The pack behind the front duo seemed relatively stable until lap four. Leaving the first turn, Randall Haywood seemed to a have a solo off (picking up a track limits penalty, just to add insult to injury) in his BMW M6, and this freed up Andrew Brooks in the Lexus RC F to chase after the lead duo.
Up front Latkovski was getting visibly frustrated with Suswillo. The Mercedes was evidently quicker on the bends, but the Vantage had the advantage on Fuji’s faster sections. Suswillo was picking strategic, but fair, lines to keep the Mercedes behind. However the 10x tire wear factor soon put paid to the Brit’s plans. As he started to lose traction in the slow corners, Latkovski was able to pick him off around the outside to take the lead on the final lap.
However it went from bad to worse for the Aston, as a simple error under braking allowed Brooks — who’d caught up as Suswillo had backed Latkovski up — to nip past in the Dunlop Corner and steal second.
Race 4 – Interlagos/Gr.3
That all lead to the final, slightly complex showdown. Here the teams must use all three drivers and all three tire compounds over a 25-lap race of Brazil’s famous F1 circuit. The tactical angles are significant, balancing off the options of giving your fastest driver the seat time or the best tire, or boosting your weakest team member with good rubber. Do you rabbit early and hope to keep the lead, or try to keep up and finish fastest? It’s a race you can never quite work out until after the second pit stop.
Case in point was the front three cars. Mercedes, on pole, started with Valverde on soft tires. Dan Holland took the first stint in the Lexus on hard tires. Just behind them was Aston Martin, starting with GT Academy winner Nick McMillen on the mediums — three different strategies for the lead three cars.
Aston Martin looked to have made the right call at the start, with McMillen wasting almost no time getting past the Lexus. However the cars all seemed to soon settle into tire order, as the faster soft cars made their way past. Rubilar’s soft-shod BMW M6 was next past the Lexus — albeit picking up a warning on the way — and Dudulec followed on the next lap in the Toyota. McMillen was able to hold out until the fourth lap before Rubilar made his move up into second.
Subaru was the first team to blink on stops, pitting on lap four to get rid of the poor hard tires that had seen them tumble down the order to 8th. The next lap Alfa Romeo and Lexus followed suit, with Volkswagen, Jaguar and Ford all making the call on lap seven.
These races often settle down in the middle, and so it proved here. With cars running different strategies from different areas of the grid, they were largely operating in small clumps, although a nice tussle between Toyota, Lexus, Hyundai, Subaru and Alfa Romeo developed on lap 11 as their plans began to overlap.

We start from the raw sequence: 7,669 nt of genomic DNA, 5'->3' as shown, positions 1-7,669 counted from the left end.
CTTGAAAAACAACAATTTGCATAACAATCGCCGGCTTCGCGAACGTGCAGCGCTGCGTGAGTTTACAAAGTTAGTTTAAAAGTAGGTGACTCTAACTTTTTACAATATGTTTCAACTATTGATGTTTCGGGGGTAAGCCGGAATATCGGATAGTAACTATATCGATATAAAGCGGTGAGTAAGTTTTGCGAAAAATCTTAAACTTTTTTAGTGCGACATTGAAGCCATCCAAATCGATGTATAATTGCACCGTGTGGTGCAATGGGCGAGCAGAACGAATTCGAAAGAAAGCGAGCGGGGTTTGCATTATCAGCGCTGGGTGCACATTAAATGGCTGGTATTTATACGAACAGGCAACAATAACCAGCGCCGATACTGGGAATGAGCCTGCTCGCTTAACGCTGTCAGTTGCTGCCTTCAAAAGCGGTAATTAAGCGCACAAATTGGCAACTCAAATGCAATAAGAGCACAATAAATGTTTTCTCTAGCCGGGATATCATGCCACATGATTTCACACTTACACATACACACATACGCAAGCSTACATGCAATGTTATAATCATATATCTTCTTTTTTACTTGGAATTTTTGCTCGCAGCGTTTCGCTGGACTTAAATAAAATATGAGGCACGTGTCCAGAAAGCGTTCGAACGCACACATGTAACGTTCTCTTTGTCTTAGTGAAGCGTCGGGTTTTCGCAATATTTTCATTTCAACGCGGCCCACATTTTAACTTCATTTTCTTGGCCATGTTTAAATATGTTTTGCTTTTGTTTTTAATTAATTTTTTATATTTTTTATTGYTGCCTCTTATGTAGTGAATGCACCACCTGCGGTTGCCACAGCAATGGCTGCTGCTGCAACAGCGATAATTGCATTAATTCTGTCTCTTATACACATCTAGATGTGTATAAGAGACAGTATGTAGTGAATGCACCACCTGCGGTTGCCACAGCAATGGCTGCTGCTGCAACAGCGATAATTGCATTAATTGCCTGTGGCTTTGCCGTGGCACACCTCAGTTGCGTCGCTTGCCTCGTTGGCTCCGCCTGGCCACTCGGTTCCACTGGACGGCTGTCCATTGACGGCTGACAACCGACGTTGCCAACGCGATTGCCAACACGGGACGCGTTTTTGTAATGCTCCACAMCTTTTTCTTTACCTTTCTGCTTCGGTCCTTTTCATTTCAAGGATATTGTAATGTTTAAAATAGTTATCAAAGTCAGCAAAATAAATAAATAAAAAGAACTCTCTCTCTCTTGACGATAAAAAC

Soon though it was time for the final push to the flag to unfold. Hyundai — out of sequence with the others — briefly took the lead as the cars around it began to pit, with BMW and Mercedes opting for a final stint on medium tires while Alfa Romeo, Subaru, Lexus and Aston Martin all went for the fastest soft tires. Superpole man Hizal had it all to do, coming out from his stop in dead last.
He soon began to cut through the order, but tripped up over Coque Lopez’s Toyota. After what seemed to be a shove from Shogo Yoshida’s Alfa Romeo, Hizal took two bites at the GR Supra’s rear end, and picked up a warning for his troubles. However after another half lap he’d made it through and up to 7th.
At the front, Mercedes and Aston Martin left the pits separated by 2.2s, but with a tire advantage to the Aston. The drivers? Of course it was Latkovski and Suswillo, who’d had such an entertaining tussle just 25 minutes prior in race three. As the Hyundai dived for the pits on lap 19, it was a straight battle to the finish between the two.
For Latkovski and Mercedes, either of the top two positions would be enough for the title thanks to the double points on offer. Suswillo needed the win and hope one of the other cars could catch and pass the AMG. However Latkovski drove like he needed the win, visiting Suswillo’s racecraft from Fuji back on his British rival. The Mercedes became the widest car in Brazil and, despite pulling alongside on a couple of occasions, Suswillo couldn’t make the pass.
Further back, Hizal had managed to survive a midfield scrap and dragged the Subaru up into third, some eight seconds back. Thanks to some poorer results earlier in the day, this wasn’t enough to take the brand to the overall podium, with that final place taken by Lexus on countback.
Mercedes thus become the fourth different winner of the Manufacturer Series, following world champions Lexus, Paris winner Aston Martin, and Nurburgring winner Toyota. Aston Martin took second, with Lexus in third.
Don’t forget to tune in to GTPlanet tomorrow, for the Nations Cup final!